From droughts causing bad harvests, to floods destroying farms and homes, life in Africa's Sahel belt can be a constant struggle.

The arid belt of land stretches from Senegal in the west, all the way across the continent to Ethiopia in the east. With the Sahara to the north, and the savannah to the south, it's a region that experiences extreme dry and wet seasons.

In the middle of it all is Lake Chad, the most reliable resource in this region of shifting extremes. More than 20 million people depend on the freshwater lake for their survival.

But it's been shrinking over the past 50 years and satellite images show it is now just a twentieth of its former size.

Huge expanses of water are now nothing more than a series of ponds and islands, and the once-fertile land that surrounds the lake is now dusty and barren. (read more)

Rare Fire tornado caught on camera in Hungary - 2nd Mar 2011

A rare phenomenon known as a "fire tornado", has been caught on camera towering into the night sky above Budapest.

These striking photos were captured during a huge fire at a plastic processing plant in Kistarcsa, a suburb of the Hungarian capital Budapest.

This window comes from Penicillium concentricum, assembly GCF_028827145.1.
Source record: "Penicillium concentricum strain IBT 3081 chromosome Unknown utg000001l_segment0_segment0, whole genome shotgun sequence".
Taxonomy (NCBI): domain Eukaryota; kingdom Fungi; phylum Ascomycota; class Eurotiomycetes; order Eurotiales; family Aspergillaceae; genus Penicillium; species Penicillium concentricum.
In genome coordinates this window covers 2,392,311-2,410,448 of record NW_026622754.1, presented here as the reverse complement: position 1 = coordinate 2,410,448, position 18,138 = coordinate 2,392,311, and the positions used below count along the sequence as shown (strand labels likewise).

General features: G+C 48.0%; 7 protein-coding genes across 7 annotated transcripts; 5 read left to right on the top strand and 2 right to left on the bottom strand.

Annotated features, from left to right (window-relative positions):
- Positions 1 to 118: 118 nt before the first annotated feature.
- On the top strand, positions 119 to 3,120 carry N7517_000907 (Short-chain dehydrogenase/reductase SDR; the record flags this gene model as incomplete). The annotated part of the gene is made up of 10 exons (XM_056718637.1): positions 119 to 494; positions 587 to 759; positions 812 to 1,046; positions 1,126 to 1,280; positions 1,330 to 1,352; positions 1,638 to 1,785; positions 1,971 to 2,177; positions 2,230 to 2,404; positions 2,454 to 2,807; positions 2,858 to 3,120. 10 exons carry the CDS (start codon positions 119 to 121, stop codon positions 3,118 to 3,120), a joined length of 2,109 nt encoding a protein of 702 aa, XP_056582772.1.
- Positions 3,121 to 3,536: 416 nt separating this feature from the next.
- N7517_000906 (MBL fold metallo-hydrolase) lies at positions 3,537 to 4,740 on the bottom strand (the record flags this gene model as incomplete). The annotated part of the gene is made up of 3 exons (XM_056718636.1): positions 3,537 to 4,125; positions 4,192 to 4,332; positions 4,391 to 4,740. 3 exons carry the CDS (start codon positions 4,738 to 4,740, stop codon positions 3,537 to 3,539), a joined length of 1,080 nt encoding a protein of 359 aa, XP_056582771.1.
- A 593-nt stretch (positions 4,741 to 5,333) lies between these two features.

Around 70 firefighters were sent to tackle the blaze, which engulfed an entire industrial unit and sent a terrifying tower of flames swirling into the sky.

A witness at the scene said that 15 foot high flames also ravaged the building, and several explosions were heard.

So far, no casualties have been reported in the inferno, which broke out at 8pm local time on Tuesday night. The cause of the fire is unknown.

Fire tornadoes, also known as “fire whirls”, only occur under certain conditions and form a vertical column of flames and hot air that behaves much like a normal tornado. Source

Aliens spoke to us in a 'cat-like language' claim Russian flight controllers - 2nd Mar 2011

Air traffic controllers in Siberia claim they were buzzed by a high-speed UFO with a female sounding alien who spoke in an unintelligible cat-like language.

The mystery object suddenly burst onto flight monitors over the remote Russian diamond capital of Yakutsk.